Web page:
Two days later, with the State of Alarm already into force, a first online meeting took place between the Spanish Prime Minister and the premiers of the autonomous communities at the initiative of the former. Apart from its online nature, the celebration of the meeting can be certainly considered as very unusual as premiers meetings, established in 2004, had only been called seven times since, and had not always attended by all premiers. After the March 2020 meeting, the socialist prime minister of the Extremadura, Guillermo Fernández Vara, a relevant senior figure of the party (one of the “territorial barons”), summarised the rationale of the Central Government imposing a centralised “unique commandment” to fight against the virus: “The virus does not know about Statutes of Autonomy (…); 17 scenarios of decision are not acceptable”1.   

The current phase of lockdown de-escalation has led to a more fluid relationship between central authorities and the autonomous-community governments; thus, since the first meeting in mid March, there have been ten other meetings. Although the lockdown de-escalation is still under the control of the “unique central commandment”, this commandment has been more open to listen to the proposals made by the autonomous communities. This subtle change of policy-style that took place in the de-escalation phase has little to do with federal perspectives but with a traditional pattern that shapes the working of intergovernmental relations in Spain: lacked of any federal institutional design allowing shared-rule, intergovernmental relations are strongly mediated by and dependent on party politics and parliamentary arithmetic.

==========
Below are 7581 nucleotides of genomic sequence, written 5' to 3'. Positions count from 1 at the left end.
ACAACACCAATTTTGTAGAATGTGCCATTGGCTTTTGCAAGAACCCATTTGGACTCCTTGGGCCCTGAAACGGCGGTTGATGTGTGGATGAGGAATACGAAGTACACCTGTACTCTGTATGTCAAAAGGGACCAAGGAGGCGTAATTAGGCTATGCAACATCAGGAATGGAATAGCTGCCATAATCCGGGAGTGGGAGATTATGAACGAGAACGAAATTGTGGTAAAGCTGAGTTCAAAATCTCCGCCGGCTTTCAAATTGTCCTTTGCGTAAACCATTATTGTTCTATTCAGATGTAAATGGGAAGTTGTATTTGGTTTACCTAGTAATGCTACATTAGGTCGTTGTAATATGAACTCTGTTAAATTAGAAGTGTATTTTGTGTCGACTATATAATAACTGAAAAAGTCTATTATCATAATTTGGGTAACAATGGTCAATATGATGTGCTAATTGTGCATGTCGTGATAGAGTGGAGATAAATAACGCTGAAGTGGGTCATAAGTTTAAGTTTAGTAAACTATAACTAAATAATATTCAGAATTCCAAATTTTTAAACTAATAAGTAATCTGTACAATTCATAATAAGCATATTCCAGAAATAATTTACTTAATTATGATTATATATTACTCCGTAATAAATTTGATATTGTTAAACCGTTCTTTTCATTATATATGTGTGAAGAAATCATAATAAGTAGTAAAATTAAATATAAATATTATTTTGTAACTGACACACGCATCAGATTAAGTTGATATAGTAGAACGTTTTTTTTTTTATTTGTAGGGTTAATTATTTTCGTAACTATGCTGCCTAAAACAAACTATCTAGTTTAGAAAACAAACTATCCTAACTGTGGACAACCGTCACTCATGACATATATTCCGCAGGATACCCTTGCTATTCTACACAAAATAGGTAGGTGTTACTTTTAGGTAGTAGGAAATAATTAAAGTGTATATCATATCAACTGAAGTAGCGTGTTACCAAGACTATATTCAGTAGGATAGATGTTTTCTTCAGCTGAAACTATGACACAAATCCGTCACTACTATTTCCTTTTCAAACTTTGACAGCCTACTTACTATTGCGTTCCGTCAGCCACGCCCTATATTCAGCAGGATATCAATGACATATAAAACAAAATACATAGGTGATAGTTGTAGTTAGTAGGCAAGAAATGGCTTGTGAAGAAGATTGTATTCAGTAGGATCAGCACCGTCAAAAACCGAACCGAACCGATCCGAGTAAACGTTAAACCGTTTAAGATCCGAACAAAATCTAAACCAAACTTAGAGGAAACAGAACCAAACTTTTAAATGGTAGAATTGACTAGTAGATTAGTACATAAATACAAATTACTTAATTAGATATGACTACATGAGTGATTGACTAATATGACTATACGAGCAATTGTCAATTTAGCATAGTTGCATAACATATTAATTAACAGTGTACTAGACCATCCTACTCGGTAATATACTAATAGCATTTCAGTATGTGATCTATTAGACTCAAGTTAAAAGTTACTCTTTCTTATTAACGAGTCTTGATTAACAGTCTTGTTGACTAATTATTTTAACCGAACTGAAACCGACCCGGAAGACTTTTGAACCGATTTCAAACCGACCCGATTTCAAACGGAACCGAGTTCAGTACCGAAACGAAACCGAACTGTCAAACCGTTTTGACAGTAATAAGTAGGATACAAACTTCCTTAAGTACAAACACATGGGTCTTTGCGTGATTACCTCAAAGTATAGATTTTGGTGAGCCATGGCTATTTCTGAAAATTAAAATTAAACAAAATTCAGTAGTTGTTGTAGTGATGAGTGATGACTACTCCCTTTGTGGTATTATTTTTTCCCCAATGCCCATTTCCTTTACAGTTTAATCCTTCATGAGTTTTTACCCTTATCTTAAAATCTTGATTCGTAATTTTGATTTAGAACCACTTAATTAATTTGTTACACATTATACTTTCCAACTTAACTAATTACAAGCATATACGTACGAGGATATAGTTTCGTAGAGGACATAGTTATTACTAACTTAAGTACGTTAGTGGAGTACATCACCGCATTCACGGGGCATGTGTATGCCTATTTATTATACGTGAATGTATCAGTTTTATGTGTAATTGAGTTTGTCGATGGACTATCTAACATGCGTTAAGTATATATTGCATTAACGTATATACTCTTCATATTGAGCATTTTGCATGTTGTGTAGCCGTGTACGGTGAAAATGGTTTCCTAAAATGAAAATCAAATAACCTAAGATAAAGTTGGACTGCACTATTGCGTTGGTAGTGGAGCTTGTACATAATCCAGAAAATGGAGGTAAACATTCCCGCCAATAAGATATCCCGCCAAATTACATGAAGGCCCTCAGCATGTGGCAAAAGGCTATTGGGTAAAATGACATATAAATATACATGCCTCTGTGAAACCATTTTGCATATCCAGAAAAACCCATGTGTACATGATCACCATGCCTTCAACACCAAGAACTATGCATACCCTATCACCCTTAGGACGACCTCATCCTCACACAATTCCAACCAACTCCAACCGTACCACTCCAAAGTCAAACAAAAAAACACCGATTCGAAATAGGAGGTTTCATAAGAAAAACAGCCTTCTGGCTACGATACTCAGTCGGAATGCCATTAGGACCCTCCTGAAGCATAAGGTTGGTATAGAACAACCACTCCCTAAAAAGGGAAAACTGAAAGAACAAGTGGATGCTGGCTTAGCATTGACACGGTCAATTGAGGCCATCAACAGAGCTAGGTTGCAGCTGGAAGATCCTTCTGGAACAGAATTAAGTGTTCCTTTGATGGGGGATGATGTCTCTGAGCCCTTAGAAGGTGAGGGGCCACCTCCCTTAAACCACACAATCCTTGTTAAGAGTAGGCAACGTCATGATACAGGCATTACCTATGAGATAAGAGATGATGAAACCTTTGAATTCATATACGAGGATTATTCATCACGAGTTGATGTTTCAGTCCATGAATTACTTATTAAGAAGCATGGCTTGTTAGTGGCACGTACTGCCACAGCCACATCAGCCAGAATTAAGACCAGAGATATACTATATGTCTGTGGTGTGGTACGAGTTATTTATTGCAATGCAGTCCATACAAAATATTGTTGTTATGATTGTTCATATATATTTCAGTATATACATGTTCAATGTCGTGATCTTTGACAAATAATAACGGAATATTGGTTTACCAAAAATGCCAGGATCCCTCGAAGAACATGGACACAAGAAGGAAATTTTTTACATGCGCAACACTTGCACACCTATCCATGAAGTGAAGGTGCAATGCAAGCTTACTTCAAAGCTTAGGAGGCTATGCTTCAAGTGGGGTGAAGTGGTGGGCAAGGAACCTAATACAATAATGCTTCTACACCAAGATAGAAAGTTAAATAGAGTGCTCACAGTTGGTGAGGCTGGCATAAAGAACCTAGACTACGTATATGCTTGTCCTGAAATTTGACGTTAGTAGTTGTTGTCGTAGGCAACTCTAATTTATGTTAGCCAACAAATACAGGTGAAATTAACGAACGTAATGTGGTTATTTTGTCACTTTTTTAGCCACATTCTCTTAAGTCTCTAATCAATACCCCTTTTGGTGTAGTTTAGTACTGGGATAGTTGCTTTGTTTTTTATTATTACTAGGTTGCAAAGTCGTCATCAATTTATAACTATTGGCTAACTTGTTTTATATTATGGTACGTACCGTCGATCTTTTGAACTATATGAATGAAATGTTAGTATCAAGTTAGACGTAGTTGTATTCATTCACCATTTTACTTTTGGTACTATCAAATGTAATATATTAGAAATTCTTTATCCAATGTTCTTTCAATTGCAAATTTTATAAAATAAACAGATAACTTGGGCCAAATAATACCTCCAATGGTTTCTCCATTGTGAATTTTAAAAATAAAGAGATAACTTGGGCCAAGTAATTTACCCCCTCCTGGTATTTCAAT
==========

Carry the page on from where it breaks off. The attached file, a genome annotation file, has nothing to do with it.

First of all, parliamentary arithmetic has forced Pedro Sánchez to accept the autonomous communities to express their proposals on those issues falling under their redevolved powers. Yet, Sánchez is the leader of a minority coalition government (PSOE-Podemos) that was elected with support from Catalan and Basque nationalist parties (ERC and PNV) ruling in their respective autonomous communities. These two parties have been very critical with the lockdown measures but, at the same time, are crucial to sustain a viable parliamentary majority2. Secondly, party politics at state-wide level has strongly emerged to guide intergovernmental relations between Central Government and those autonomous communities ruled by the main state-wide opposition party, the Partido Popular (PP). The Madrid PP prime minister, Mrs. Isabel Díaz-Ayuso, incarnates the clearest example of this: Díaz-Ayuso, very close to the PP leader, Mr. Pablo Casado, is now constantly criticising Central government decisions and pushing for a faster de-escalation. The conservative party, leading the official opposition, has withdrawn its support to governmental measures and abstained in the last vote on the state of alarm in Parliament. Meanwhile the far-right party Vox is calling for social mobilization on the streets to defy the “communist” (sic) state of alarm.